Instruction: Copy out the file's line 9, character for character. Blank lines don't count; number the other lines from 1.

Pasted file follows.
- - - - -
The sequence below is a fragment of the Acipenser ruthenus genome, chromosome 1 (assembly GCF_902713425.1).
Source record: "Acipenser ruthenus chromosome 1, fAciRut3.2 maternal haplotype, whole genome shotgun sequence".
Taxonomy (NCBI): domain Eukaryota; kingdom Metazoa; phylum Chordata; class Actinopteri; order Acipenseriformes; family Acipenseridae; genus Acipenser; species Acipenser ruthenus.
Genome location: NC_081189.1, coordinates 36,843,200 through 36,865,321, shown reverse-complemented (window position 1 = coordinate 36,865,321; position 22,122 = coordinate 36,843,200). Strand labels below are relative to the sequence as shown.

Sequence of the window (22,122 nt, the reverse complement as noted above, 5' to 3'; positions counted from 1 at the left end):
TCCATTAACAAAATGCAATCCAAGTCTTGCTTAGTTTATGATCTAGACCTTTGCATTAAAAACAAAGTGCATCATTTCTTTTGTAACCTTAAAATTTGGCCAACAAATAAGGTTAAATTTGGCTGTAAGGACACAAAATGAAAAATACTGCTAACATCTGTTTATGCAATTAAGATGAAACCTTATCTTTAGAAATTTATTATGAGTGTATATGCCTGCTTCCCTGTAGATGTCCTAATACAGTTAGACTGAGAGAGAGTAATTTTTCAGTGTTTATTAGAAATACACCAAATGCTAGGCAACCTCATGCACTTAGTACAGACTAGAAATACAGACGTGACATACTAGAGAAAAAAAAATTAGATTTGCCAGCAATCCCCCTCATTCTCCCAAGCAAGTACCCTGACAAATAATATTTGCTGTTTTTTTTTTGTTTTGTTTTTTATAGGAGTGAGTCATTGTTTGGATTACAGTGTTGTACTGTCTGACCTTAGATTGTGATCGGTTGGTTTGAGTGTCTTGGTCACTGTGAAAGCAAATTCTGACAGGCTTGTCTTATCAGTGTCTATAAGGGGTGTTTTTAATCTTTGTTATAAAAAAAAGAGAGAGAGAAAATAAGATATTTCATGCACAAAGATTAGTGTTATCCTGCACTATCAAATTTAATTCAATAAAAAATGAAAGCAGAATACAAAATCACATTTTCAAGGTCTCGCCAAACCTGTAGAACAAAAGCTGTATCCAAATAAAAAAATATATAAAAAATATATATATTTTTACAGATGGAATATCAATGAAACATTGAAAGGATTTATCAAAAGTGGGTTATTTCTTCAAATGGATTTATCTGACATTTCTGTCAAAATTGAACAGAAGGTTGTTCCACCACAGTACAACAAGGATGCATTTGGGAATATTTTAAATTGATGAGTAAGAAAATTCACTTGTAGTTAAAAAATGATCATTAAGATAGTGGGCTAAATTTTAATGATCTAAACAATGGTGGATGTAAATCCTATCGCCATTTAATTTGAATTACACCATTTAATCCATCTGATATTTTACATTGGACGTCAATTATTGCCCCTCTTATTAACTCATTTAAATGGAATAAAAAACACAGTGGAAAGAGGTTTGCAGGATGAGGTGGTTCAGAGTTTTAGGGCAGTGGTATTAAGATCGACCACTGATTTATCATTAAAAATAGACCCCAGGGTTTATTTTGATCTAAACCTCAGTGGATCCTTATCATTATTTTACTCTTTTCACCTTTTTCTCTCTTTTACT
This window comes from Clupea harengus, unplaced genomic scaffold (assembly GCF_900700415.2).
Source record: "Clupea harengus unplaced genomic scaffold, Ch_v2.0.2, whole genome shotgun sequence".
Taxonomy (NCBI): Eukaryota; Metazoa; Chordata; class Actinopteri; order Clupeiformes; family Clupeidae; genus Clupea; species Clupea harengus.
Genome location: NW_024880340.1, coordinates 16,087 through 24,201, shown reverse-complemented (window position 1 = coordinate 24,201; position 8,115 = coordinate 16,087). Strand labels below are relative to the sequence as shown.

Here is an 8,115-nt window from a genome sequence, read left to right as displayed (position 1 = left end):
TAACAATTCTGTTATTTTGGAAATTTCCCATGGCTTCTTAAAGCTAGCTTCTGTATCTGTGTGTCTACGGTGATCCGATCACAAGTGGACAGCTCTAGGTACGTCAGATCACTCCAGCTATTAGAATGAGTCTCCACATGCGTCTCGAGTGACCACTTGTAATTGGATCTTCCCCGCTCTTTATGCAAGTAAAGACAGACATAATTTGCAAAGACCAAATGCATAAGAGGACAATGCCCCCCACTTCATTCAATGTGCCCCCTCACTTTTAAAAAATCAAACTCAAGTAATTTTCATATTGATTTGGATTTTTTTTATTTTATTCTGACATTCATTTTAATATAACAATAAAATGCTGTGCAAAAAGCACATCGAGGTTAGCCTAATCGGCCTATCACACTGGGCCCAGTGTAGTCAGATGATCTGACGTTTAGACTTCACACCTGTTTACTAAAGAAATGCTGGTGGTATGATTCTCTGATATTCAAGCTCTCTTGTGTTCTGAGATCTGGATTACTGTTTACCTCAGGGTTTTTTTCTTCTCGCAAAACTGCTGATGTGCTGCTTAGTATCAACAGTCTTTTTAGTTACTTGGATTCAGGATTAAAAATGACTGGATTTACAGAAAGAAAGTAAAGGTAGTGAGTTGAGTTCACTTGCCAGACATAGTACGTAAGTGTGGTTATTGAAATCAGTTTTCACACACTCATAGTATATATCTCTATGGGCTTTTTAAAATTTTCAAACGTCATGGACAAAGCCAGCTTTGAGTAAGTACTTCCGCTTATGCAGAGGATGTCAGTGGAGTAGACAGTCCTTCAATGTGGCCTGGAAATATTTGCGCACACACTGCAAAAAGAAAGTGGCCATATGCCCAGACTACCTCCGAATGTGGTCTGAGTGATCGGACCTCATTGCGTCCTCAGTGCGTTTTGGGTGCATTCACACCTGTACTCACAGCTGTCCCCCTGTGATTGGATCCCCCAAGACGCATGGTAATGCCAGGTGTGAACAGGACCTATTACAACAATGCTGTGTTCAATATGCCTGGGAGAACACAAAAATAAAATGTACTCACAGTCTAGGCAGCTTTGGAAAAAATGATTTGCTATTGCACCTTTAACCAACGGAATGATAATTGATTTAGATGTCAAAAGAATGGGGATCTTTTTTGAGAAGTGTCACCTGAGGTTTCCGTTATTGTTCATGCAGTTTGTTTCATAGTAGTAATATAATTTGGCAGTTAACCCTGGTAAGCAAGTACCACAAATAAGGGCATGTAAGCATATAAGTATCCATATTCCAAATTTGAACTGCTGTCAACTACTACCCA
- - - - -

Taxonomy (NCBI): Eukaryota; Metazoa; Chordata; class Actinopteri; order Clupeiformes; family Clupeidae; genus Clupea; species Clupea harengus.